A new common sense has taken root in academic life and public debates about academic life in the UK. Over the past decade, conversations in schools, universities, politics and the press have concentrated on the economic benefits of scholarship, to the extent that alternative narratives are now difficult to articulate and easily dismissed. Teaching is meant to equip students with the skills employers demand, and research is meant to have a measurable economic impact in the ‘real world’. These developments are underpinned by the institution of academic Newspeak (see my previous posts on terms such as ‘line manager’, ‘teaching and learning’ and ‘excellence’), which makes it increasingly difficult to imagine that academia could be any different from what it is like now.
The growing prominence of consultancy in academic labour is one particularly noteworthy aspect of this trend. In a time in which universities are run by profit-minded managers, often with a background of prior work in business, academic departments do well to demonstrate their usefulness by selling their services to public bodies, NGOs and commercial organisations. Likewise, hunting for jobs in an exhausted labour market, individual academics must demonstrate their ability to procure consulting commissions and substantial income from such commissions in order to become desirable for prospective employers. Great success may follow for those who brand themselves as successful consultants. One sociologist I know quite well has built a high-flying career exclusively on regular commissions from a certain public body. The research reports, academic papers and grants that result from these commissions have been enough to sustain regular promotions and build an international reputation. This academic explicitly views himself as an entrepreneur and not a scholar. He claims to have no particular interest in or knowledge of theoretical debates in his field, and his aim is to deliver methodologically sound empirical research to whoever commissions him. He likewise has no interest at all in research that is not funded with a substantial grant. His views and practices today might still seem extreme, but I am under the impression that a growing number of academics do share them at least to some extent.
To be sure, engagement with all sorts of business enterprises and governmental and non-governmental organisations has a very long history in sociology. There are numerous examples of classic works of sociological research that developed on the basis of commissions by non-academic organisations. However, the relationship between sociology and such organisations seems to be undergoing profound changes. Sociological research is sociological in so far as it is grounded in the sociological imagination and in so far as it explores and question common sense through the sociological imagination. Precisely because sociology is committed to epistemological standpoints that run counter to what is taken for granted in everyday life, it has been able to uncover and challenge major forms of social inequality, exploitation and oppression throughout its history as an academic discipline. Arguably, its unique perspective on social life and its challenge to social inequalities make sociology worthwhile and distinctive as an academic discipline. In the context of consulting projects, however, there may be very little room for the sociological imagination, the questioning of common sense, and, least of all, challenges to the status quo. The recent emergence of ‘consultancy’ as a term used to describe sociology’s engagement with non-academic organisations highlights these limitations. Sociologists are invited into an organisation to provide expert advice as desired by the managers of that organisation. They are not meant to offer insights and criticism beyond the remit of their commission. In a time in which sociologists and sociology departments are increasingly dependent on commissions and funding from non-academic organisations, they might moreover feel disinclined to publish critical analyses of these organisations. The academic I mentioned in the preceding paragraph is constantly worried about losing his privileged access to a certain public body, and he forcefully agrees with everything that public body does, in spite of frequent scandals and copious criticism it has had to deal with in recent years. Don’t bite the hand that feeds you!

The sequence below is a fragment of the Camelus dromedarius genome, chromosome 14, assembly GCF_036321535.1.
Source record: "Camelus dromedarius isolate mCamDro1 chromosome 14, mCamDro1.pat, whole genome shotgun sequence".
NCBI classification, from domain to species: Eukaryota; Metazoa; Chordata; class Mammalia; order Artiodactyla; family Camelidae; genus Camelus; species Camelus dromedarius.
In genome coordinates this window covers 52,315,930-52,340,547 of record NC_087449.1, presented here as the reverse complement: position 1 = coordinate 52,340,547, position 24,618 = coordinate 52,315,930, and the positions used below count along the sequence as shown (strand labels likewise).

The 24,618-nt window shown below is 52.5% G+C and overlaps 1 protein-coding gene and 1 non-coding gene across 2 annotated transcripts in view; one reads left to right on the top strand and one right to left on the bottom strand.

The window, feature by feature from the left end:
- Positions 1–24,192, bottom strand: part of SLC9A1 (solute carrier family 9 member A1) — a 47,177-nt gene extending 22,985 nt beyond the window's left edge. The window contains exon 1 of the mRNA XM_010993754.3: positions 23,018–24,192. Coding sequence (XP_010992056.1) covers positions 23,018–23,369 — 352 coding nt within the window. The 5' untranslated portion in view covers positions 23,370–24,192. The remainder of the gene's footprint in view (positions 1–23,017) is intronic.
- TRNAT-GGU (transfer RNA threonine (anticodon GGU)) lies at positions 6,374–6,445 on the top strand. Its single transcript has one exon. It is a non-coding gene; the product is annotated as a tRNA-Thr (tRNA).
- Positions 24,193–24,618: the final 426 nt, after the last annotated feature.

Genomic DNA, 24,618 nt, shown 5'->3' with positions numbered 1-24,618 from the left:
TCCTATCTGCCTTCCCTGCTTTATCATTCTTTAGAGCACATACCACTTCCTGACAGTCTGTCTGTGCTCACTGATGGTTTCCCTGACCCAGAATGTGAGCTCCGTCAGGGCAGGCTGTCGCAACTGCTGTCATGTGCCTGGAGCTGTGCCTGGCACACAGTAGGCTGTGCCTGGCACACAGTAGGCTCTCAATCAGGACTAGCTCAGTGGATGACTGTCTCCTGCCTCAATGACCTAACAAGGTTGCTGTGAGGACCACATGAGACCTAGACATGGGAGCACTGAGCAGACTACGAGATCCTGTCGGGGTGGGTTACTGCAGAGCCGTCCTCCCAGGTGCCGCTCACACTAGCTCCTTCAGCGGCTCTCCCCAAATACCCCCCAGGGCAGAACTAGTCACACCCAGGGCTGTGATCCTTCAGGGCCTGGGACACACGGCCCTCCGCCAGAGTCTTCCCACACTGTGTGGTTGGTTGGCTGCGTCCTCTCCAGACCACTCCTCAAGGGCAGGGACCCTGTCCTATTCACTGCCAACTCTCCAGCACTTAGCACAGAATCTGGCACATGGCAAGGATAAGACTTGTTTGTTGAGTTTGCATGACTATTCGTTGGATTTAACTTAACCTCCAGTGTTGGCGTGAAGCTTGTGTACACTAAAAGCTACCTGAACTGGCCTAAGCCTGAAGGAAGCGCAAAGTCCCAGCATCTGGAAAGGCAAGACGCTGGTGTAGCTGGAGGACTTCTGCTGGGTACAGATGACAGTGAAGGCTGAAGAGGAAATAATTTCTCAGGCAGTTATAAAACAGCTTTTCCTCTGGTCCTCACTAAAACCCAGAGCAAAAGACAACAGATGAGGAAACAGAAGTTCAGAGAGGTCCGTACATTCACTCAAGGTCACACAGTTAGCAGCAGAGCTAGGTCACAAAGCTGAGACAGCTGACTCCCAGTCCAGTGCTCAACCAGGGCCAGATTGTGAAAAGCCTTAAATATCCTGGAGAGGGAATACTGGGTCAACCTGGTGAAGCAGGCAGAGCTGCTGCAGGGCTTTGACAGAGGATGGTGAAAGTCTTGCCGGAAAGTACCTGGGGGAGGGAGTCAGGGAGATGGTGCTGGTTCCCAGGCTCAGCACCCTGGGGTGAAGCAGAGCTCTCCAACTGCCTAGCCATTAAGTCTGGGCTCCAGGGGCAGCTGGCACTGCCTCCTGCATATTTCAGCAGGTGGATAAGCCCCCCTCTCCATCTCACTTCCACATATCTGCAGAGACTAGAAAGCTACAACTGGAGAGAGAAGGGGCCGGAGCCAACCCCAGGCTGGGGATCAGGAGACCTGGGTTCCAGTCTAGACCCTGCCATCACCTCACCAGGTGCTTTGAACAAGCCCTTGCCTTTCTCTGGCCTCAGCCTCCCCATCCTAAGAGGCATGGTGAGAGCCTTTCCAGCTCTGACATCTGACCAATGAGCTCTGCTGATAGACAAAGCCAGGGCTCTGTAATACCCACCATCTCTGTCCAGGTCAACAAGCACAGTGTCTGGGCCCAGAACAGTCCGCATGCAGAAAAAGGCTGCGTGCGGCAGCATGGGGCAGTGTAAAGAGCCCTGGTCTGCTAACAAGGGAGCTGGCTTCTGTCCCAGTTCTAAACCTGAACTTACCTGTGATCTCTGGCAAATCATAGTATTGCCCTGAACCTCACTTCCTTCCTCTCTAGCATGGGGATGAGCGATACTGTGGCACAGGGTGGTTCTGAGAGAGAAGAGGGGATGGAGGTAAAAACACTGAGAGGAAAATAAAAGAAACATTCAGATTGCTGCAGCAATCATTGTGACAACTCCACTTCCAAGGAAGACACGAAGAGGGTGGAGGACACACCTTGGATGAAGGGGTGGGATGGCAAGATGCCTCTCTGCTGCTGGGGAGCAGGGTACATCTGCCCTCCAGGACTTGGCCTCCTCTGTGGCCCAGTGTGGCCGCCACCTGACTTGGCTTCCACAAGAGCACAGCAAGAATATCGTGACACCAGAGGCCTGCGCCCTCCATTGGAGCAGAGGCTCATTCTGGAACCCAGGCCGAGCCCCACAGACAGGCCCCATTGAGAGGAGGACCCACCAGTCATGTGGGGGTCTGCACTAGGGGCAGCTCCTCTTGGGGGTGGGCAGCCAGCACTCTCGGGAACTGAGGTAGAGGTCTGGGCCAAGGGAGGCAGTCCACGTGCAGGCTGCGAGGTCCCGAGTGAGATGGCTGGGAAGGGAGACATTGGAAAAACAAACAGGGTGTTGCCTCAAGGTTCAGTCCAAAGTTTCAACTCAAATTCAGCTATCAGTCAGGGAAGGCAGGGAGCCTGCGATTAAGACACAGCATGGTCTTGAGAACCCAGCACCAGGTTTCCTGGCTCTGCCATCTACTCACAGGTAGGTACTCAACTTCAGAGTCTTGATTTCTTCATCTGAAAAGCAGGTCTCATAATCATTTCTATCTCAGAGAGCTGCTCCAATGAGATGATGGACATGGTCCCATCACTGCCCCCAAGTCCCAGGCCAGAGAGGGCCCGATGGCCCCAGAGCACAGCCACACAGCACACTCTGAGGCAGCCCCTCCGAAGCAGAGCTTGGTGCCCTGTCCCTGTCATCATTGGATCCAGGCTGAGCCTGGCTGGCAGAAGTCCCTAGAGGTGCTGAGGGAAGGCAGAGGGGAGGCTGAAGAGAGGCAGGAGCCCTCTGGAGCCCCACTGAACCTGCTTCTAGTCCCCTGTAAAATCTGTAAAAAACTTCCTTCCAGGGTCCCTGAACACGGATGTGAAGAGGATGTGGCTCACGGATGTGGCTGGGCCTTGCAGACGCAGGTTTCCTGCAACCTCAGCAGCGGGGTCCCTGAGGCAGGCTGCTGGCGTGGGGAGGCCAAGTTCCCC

As far as I can tell, the trend I have just outlined only describes the work of a minority of sociologists in the UK. There is enough critical scholarship committed to the sociological imagination to sustain this argument. At the same time, policy makers and academic managers are exerting considerable pressure on sociology to align itself with the economic interests of the ‘real world’. The rise of consultancy in the vocabulary of everyday sociological labour is a response to this pressure and an attempt to justify the role of sociology within the corporate university. However, research that merely puts its methods and tools at the disposal of whoever has the money to pay for their use has little to do with sociology proper. Consulting projects do not necessarily have to be like this, but many are like this. In this sense, there is a real risk that the rise of the sociological consultant may result in an identity crisis for sociology and produce a generation of sociologists whose work differs little from what is being done over at the business school or the offices of professional business consultants.